Similar to a mortgage pre-approval, applying for a mortgage involves a hard inquiry on your credit report, which could lower your credit score by a few points. If you fill out multiple mortgage applications within the 14 to 45-day shopping window, then it will only count as a single inquiry.

The mortgage shopping window only applies to credit checks from mortgage lenders or brokers’ credit cards, according to the Consumer Financial Protection Bureau, and other inquiries will show separately on your credit report.

After you close on a new mortgage, your credit score may go down again temporarily. Because of this, it may be difficult to get other loans or with the terms you prefer. You may have to wait several months before applying for a larger loan. 

On the other hand, a mortgage can also help build your credit over the long run if you make timely payments. 

How to Shop for a Mortgage Without Hurting Your Credit?

You can still shop around for the best rate without hurting your credit if you use the right strategy. Here are some times on how to shop for a mortgage without hurting your credit.

  1. Check your credit report: If you check your credit report before applying for a mortgage, you can take steps to improve it or correct any mistakes. This can help put you in the best position to get the lowest rate. You can get a free copy of your credit report from the three major credit bureaus once per year from AnnualCreditReport.com.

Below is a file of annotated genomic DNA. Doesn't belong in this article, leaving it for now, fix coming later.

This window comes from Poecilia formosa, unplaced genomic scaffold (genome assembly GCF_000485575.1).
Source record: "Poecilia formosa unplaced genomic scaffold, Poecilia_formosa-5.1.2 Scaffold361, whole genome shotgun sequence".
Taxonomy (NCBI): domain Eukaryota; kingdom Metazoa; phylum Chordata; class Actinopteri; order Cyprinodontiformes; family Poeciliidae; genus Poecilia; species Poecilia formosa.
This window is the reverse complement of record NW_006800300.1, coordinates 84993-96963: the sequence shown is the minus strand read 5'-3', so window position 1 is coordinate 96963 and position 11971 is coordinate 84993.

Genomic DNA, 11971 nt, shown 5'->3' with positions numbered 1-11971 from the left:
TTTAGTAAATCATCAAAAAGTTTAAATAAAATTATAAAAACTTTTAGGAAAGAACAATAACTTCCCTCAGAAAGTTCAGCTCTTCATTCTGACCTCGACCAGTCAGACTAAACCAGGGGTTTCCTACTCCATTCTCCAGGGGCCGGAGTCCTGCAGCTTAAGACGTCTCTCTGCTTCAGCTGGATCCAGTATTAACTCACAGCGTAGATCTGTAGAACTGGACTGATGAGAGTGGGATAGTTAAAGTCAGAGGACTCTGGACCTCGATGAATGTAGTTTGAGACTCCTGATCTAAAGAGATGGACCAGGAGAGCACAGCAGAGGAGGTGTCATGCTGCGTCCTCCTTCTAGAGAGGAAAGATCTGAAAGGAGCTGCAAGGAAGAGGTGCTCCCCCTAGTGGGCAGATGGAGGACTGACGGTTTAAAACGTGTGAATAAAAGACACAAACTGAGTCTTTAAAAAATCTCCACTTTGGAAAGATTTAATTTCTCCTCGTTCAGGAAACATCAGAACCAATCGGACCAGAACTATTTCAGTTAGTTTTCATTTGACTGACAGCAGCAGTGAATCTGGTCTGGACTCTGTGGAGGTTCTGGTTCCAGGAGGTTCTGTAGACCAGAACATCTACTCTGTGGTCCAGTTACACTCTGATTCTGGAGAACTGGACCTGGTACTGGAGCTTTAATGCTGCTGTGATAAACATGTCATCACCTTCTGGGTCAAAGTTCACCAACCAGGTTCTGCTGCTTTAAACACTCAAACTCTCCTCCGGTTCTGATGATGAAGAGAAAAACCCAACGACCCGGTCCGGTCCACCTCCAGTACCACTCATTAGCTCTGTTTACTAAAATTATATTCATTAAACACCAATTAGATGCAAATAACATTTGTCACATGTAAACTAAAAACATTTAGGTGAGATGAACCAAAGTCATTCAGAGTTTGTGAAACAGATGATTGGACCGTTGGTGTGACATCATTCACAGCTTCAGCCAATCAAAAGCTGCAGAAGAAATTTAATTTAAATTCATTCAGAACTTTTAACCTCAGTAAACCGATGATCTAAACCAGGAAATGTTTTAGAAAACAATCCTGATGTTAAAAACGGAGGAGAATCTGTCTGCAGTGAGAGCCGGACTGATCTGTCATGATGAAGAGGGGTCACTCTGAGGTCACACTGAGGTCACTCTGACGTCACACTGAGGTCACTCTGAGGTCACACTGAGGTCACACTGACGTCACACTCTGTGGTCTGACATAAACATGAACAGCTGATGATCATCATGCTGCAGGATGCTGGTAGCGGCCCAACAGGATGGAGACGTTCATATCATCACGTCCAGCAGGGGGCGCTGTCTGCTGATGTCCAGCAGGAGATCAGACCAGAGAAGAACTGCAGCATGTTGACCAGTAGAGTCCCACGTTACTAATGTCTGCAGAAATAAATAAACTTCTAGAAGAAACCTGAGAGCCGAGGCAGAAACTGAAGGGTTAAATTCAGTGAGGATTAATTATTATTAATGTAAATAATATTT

2. Pay down any debt: Paying down debt can improve your debt-to-income ratio, which can also raise your credit score. A better DTI may also qualify you for a bigger mortgage with a lower interest rate.
  3. Pay your bills on time: Payment history makes up 35% of your FICO score, making it the most important determinant of your credit score. Failing to pay bills on time can cause your score to take a significant hit. Late payments can also stay on your credit report for seven years.
  4. Don’t apply for new credit: Multiple inquiries for different types of credit can negatively affect your credit score. Wait until after you close on your mortgage before opening a new credit card or taking out a car loan.
  5. Shop within a short timeframe: Apply for mortgages within the mortgage shopping window to minimize any impact on your credit. However, having one or two inquiries outside of that timeframe isn’t a big concern. It’s generally worth the extra inquiry if it means finding the lowest rate.

Apply for a Mortgage Today with Total Mortgage

Does mortgage pre-approval affect credit score? Yes, but not by much and only for a short period of time. Plus, if you apply for a mortgage within the mortgage shopping window, it will only count as a single inquiry on your credit report.

If you’re looking to buy a home, you can get a free rate quote and apply online with Total Mortgage. Schedule a meeting with one of our mortgage experts to learn more about your options.

Carter Wessman is originally from the charming town of Norfolk, Massachusetts. When he isn’t busy writing about mortgage related topics, you can find him playing table tennis, or jamming on his bass guitar.